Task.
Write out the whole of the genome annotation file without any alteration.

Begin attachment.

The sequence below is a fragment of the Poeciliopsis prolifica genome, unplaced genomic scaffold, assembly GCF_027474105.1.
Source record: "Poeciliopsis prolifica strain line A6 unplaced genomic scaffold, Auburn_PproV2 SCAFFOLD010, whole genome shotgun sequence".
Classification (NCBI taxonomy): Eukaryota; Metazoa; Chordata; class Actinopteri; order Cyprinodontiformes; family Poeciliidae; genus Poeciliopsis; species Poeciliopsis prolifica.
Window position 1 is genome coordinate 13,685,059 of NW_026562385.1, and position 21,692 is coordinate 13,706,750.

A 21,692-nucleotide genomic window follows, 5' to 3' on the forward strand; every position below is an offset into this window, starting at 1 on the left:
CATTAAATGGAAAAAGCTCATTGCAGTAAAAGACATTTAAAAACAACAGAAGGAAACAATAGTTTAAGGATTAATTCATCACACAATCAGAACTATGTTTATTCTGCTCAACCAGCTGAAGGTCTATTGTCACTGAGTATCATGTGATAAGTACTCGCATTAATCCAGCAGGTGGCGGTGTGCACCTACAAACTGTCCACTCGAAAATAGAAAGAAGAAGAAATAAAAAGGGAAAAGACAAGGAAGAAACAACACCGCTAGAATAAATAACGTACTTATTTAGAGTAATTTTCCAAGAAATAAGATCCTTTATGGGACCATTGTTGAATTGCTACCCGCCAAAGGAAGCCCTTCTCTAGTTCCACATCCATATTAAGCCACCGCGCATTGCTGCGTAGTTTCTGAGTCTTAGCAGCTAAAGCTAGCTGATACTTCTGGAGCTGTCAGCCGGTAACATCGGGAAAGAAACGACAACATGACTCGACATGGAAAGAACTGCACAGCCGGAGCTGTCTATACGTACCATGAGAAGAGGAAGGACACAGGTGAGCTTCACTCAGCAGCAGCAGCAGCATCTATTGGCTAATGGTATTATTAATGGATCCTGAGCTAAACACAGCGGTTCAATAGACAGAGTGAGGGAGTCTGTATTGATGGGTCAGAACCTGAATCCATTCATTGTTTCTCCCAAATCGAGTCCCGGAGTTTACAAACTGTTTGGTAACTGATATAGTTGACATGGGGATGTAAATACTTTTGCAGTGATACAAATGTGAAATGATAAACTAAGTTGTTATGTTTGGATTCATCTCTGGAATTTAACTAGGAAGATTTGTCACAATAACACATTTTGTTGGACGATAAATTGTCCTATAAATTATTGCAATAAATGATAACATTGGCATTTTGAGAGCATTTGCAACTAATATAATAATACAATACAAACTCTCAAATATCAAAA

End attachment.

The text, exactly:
The sequence below is a fragment of the Poeciliopsis prolifica genome, unplaced genomic scaffold, assembly GCF_027474105.1.
Source record: "Poeciliopsis prolifica strain line A6 unplaced genomic scaffold, Auburn_PproV2 SCAFFOLD010, whole genome shotgun sequence".
Classification (NCBI taxonomy): Eukaryota; Metazoa; Chordata; class Actinopteri; order Cyprinodontiformes; family Poeciliidae; genus Poeciliopsis; species Poeciliopsis prolifica.
Window position 1 is genome coordinate 13,685,059 of NW_026562385.1, and position 21,692 is coordinate 13,706,750.

A 21,692-nucleotide genomic window follows, 5' to 3' on the forward strand; every position below is an offset into this window, starting at 1 on the left:
CATTAAATGGAAAAAGCTCATTGCAGTAAAAGACATTTAAAAACAACAGAAGGAAACAATAGTTTAAGGATTAATTCATCACACAATCAGAACTATGTTTATTCTGCTCAACCAGCTGAAGGTCTATTGTCACTGAGTATCATGTGATAAGTACTCGCATTAATCCAGCAGGTGGCGGTGTGCACCTACAAACTGTCCACTCGAAAATAGAAAGAAGAAGAAATAAAAAGGGAAAAGACAAGGAAGAAACAACACCGCTAGAATAAATAACGTACTTATTTAGAGTAATTTTCCAAGAAATAAGATCCTTTATGGGACCATTGTTGAATTGCTACCCGCCAAAGGAAGCCCTTCTCTAGTTCCACATCCATATTAAGCCACCGCGCATTGCTGCGTAGTTTCTGAGTCTTAGCAGCTAAAGCTAGCTGATACTTCTGGAGCTGTCAGCCGGTAACATCGGGAAAGAAACGACAACATGACTCGACATGGAAAGAACTGCACAGCCGGAGCTGTCTATACGTACCATGAGAAGAGGAAGGACACAGGTGAGCTTCACTCAGCAGCAGCAGCAGCATCTATTGGCTAATGGTATTATTAATGGATCCTGAGCTAAACACAGCGGTTCAATAGACAGAGTGAGGGAGTCTGTATTGATGGGTCAGAACCTGAATCCATTCATTGTTTCTCCCAAATCGAGTCCCGGAGTTTACAAACTGTTTGGTAACTGATATAGTTGACATGGGGATGTAAATACTTTTGCAGTGATACAAATGTGAAATGATAAACTAAGTTGTTATGTTTGGATTCATCTCTGGAATTTAACTAGGAAGATTTGTCACAATAACACATTTTGTTGGACGATAAATTGTCCTATAAATTATTGCAATAAATGATAACATTGGCATTTTGAGAGCATTTGCAACTAATATAATAATACAATACAAACTCTCAAATATCAAAA